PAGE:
A cultural change, indeed.

In that column, and in the ones that followed, Hoagland praised the President's now-notorious October 7th Cincinnati speech as the kind of goods on Saddam that could be wrung from the Intelligence Community when the president asserted sufficient 'leadership.'

So, for instance, a couple weeks later on November 3rd, Hoagland asked where the president got his info about Saddam's ties to al Qaida in the Cincinnati speech? "Sez who?," asked Hoagland, "The answer: Sez the CIA, when pressed to the mat." (Itals added.)

Like so much else in this up-is-down, black-is-white world the president and his backers want us to live in, this new defense doesn't even hold up against the google test. And somehow I imagine that the folks on the inside have access to more evidence and examples than I'm able to track down with my wifi-enabled laptop and a nexis account.

Late Update: And, of course, there's more. This from Hoagland's October 10th, 2002 column ...

A sea change has occurred in official Washington since the president decided last summer that he would soon have to be ready to go to war against Iraq. Public attempts by officials to bury or explain away menacing information about Iraq have largely dried up or gone underground, although the CIA fights a rear-guard action. Now information and intelligence are marshaled to make the case, rather than deflect it.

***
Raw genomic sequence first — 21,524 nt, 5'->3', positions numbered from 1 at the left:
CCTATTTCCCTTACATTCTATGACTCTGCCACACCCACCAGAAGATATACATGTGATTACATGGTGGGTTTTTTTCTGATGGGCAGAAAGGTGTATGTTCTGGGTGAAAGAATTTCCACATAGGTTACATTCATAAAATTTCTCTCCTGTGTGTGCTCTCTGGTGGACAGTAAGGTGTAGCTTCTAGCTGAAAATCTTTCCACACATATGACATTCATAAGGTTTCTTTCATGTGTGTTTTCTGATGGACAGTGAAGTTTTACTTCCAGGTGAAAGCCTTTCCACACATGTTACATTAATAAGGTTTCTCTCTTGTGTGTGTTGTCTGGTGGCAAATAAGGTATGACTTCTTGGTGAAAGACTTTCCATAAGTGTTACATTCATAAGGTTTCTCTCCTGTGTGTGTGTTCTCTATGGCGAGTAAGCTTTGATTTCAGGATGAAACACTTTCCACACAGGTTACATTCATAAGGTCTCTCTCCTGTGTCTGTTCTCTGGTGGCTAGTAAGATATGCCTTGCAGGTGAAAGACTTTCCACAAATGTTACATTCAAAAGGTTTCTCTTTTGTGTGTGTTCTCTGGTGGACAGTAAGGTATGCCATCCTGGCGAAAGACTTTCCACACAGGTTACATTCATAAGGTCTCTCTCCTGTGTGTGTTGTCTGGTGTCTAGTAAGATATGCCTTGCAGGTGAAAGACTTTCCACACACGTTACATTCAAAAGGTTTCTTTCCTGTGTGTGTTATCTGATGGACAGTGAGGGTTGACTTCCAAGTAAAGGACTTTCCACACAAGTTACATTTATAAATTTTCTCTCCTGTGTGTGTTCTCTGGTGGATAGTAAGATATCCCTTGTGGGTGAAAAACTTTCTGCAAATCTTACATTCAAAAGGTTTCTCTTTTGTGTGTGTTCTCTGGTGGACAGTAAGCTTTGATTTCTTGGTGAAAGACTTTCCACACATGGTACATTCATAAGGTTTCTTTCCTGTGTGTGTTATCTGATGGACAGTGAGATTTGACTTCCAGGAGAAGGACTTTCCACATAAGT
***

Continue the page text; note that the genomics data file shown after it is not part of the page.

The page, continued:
This is, broadly speaking, political use of information -- no more and no less so than was the previous phase of denial and obfuscation. Bush mobilized facts on Monday to mobilize the nation for a challenge that is no less dangerous for being "largely familiar," as the New York Times labeled Bush's arguments in Tuesday editions.

The State Department and the CIA, institutionally wary and dismissive of the extensive intelligence about Saddam Hussein and his crimes provided by the dissidents of the Iraqi National Congress, had to listen Monday night to the president recite a dossier full of Iraqi National Congress information and insights that have filtered down over the years through the media, the government and academia to the skillful and alert speechwriters on Bush's staff.

Ahh, yes. The INC and the president's speechwriters. Why do we need intelligence agencies when we've got these guys?

The Hoagland archive, truly the gift that keeps on giving, and giving, and giving ...